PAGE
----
After combining forces with Old American a few years ago, The Golf Clubs at Tribute are now one all-encompassing property. The clubhouse that used to be home to just The Tribute Golf Links now serves as the home for the pro shop, dining and all the other amenities for both clubs. These semi-private properties have memberships available, but also a multitude of tee times for public play. In this feature, we focus on The Tribute Golf Links and everything this property has to offer, from its links style, 18-hole championship course, to the incredible clubhouse and dining.
Speaking of that clubhouse, just inside the front doors sits the Tom Morris Pub. This dining area seems transported straight from the U.K., with rich wood accents, a bar that makes you immediately want to down a Guinness, and a friendly, attentive staff. Breakfast is served Friday, Saturday and Sunday in the Morris, with items to fuel up for your round including omelets, French toast and a breakfast burrito. They also offer plenty of grab-and-go options if you are in a hurry to warm up or need a quick bite at the turn.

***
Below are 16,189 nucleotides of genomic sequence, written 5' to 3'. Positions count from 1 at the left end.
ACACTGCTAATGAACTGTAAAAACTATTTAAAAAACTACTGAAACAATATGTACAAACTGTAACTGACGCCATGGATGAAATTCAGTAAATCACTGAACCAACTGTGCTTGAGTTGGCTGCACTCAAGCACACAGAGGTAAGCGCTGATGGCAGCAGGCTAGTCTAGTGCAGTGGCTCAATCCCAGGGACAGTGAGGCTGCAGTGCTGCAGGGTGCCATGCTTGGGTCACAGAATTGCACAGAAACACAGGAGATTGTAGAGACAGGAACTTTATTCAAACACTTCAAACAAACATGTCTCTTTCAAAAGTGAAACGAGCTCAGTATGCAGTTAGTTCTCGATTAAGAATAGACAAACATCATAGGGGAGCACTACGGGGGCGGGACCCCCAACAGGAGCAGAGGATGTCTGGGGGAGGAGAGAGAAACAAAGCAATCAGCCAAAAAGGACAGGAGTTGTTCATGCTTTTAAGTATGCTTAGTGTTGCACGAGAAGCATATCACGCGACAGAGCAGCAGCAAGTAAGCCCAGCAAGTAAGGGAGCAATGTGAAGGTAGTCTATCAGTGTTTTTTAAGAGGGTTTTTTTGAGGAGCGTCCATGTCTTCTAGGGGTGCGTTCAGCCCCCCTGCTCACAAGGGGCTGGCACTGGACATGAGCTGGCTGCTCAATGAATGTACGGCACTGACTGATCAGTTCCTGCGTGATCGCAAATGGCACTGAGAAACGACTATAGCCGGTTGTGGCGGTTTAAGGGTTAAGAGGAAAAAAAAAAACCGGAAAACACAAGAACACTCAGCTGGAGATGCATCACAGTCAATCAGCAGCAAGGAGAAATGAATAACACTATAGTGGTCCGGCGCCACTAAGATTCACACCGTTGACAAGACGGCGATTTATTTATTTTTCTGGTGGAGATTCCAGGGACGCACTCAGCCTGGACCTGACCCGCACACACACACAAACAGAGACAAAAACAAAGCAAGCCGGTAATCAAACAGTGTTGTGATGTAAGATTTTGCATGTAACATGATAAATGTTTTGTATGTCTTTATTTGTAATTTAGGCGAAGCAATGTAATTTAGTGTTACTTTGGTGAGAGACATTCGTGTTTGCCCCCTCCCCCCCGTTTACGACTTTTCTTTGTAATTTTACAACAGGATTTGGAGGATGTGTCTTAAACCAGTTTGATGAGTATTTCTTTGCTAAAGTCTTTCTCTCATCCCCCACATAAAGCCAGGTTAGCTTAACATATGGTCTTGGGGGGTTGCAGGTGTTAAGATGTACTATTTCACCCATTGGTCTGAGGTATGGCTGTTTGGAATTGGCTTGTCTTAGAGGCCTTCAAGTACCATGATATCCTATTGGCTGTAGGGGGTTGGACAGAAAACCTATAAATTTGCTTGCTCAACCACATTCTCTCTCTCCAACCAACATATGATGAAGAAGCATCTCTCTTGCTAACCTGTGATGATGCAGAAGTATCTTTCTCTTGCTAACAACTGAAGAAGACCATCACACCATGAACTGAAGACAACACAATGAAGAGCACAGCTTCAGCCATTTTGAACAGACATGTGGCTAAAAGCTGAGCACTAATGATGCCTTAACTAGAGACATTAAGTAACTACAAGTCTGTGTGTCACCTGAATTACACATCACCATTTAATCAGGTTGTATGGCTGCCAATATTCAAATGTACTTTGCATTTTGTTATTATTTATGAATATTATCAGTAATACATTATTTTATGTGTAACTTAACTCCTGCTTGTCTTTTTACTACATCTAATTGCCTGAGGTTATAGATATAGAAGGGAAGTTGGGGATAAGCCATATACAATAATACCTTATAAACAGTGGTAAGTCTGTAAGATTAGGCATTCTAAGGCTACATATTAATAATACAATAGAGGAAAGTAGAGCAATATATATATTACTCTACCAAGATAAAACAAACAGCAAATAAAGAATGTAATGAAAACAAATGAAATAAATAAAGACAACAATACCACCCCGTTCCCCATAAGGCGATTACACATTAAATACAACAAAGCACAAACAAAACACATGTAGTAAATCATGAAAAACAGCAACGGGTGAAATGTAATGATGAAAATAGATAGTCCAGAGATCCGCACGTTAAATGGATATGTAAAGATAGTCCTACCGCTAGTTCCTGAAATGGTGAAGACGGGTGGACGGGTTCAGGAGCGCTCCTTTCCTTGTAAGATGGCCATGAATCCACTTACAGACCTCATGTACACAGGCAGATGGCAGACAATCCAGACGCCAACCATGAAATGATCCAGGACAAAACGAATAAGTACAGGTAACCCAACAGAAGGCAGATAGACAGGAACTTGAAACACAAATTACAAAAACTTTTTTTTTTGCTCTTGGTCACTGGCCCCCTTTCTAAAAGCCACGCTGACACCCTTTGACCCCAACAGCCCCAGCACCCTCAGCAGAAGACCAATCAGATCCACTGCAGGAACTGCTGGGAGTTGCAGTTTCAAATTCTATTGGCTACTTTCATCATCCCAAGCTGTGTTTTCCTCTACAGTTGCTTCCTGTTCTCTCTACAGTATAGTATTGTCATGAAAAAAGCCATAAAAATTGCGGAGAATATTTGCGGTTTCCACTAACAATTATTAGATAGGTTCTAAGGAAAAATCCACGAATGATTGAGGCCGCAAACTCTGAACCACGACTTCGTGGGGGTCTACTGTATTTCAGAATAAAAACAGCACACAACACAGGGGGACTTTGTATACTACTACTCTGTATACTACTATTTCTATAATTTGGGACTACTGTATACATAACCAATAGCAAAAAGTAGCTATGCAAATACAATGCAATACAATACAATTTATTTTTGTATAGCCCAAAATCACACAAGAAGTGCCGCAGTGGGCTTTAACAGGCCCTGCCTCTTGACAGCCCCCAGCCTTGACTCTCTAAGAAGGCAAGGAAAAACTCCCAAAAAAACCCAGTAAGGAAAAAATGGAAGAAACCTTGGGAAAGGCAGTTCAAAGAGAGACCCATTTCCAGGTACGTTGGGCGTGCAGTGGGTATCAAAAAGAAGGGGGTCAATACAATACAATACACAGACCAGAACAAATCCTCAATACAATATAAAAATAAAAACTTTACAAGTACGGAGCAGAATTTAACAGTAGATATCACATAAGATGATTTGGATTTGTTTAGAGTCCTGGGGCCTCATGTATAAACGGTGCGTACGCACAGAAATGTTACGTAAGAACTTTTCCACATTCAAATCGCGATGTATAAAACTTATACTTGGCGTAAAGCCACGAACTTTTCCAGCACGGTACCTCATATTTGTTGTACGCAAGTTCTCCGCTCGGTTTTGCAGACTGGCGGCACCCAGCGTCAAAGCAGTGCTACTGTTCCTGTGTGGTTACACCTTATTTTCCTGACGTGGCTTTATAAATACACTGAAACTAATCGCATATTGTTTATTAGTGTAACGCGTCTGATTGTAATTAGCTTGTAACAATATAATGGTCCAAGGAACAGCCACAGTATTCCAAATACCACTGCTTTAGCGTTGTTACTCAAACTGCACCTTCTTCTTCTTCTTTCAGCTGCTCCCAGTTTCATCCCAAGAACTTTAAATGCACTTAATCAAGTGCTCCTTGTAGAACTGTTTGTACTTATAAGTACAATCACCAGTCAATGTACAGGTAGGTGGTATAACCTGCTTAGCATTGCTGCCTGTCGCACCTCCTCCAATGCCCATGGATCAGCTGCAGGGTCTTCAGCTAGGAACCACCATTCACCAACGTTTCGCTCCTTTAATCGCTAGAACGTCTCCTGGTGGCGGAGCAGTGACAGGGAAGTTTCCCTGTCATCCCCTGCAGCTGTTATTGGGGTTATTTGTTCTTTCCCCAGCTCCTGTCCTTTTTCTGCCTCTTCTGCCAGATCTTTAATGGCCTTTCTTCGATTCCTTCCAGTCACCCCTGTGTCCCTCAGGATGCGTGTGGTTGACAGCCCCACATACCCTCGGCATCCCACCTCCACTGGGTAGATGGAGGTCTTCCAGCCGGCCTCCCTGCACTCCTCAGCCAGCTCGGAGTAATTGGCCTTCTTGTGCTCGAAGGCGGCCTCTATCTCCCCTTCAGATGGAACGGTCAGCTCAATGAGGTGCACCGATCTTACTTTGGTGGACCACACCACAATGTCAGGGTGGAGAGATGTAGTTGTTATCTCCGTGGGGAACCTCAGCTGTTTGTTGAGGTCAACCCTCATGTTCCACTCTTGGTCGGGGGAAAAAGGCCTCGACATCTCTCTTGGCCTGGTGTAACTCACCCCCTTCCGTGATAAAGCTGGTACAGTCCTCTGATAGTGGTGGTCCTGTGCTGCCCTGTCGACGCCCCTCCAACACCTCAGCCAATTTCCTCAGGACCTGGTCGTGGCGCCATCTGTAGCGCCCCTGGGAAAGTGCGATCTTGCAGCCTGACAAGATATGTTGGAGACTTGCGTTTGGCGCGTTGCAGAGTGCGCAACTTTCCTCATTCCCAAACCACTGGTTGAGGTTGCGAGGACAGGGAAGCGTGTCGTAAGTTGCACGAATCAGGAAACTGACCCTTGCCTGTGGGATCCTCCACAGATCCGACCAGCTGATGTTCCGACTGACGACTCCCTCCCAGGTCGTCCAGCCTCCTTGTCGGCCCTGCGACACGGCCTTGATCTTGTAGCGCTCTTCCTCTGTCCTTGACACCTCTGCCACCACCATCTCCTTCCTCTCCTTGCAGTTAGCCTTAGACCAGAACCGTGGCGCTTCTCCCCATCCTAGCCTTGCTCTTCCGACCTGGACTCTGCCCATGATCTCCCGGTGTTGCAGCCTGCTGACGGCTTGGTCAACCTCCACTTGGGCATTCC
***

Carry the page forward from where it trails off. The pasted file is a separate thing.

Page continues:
The lunch menu is substantial, with some Scottish fare like fish & chips, or more traditional American dishes like the Tom Morris burger or delicious flatbread pizzas. On my last visit, I tried the Buffalo Chicken wrap, which is bursting with flavor with moist chicken and a zesty buffalo sauce. It’s also a great option if you want to grab one before you tee off, as this handheld is perfect for the course. Salads, other sandwiches and even dinner options, such as a pan-seared halibut or a Texas Wagyu strip, are also available.
The Golf Clubs at The Tribute is also a great place for corporate tournaments, junior events or even weddings, with a unique 36,000-square-foot clubhouse that combines old-world charm, luxury amenities and second-to-none service. The spaces within the clubhouse include richly appointed conference rooms and full banquet facilities, with indoor and outdoor venue options.